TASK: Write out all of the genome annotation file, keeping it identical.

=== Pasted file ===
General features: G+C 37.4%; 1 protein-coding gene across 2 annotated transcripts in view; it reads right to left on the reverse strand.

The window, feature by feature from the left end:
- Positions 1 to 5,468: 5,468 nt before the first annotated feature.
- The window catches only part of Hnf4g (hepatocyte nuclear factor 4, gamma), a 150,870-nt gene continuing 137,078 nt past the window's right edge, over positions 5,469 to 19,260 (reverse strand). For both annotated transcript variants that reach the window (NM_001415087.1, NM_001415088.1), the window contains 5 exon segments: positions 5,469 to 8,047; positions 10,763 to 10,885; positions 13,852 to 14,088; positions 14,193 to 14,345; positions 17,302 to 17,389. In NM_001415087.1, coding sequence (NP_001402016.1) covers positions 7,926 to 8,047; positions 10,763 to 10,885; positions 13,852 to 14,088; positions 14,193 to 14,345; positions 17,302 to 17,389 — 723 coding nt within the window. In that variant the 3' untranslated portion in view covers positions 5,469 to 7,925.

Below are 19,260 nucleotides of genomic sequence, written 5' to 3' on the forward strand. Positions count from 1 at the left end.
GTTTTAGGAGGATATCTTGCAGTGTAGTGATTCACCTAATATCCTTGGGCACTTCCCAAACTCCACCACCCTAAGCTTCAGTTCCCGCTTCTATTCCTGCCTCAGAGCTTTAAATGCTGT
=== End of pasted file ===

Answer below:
General features: G+C 37.4%; 1 protein-coding gene across 2 annotated transcripts in view; it reads right to left on the reverse strand.

The window, feature by feature from the left end:
- Positions 1 to 5,468: 5,468 nt before the first annotated feature.
- The window catches only part of Hnf4g (hepatocyte nuclear factor 4, gamma), a 150,870-nt gene continuing 137,078 nt past the window's right edge, over positions 5,469 to 19,260 (reverse strand). For both annotated transcript variants that reach the window (NM_001415087.1, NM_001415088.1), the window contains 5 exon segments: positions 5,469 to 8,047; positions 10,763 to 10,885; positions 13,852 to 14,088; positions 14,193 to 14,345; positions 17,302 to 17,389. In NM_001415087.1, coding sequence (NP_001402016.1) covers positions 7,926 to 8,047; positions 10,763 to 10,885; positions 13,852 to 14,088; positions 14,193 to 14,345; positions 17,302 to 17,389 — 723 coding nt within the window. In that variant the 3' untranslated portion in view covers positions 5,469 to 7,925.

Below are 19,260 nucleotides of genomic sequence, written 5' to 3' on the forward strand. Positions count from 1 at the left end.
GTTTTAGGAGGATATCTTGCAGTGTAGTGATTCACCTAATATCCTTGGGCACTTCCCAAACTCCACCACCCTAAGCTTCAGTTCCCGCTTCTATTCCTGCCTCAGAGCTTTAAATGCTGT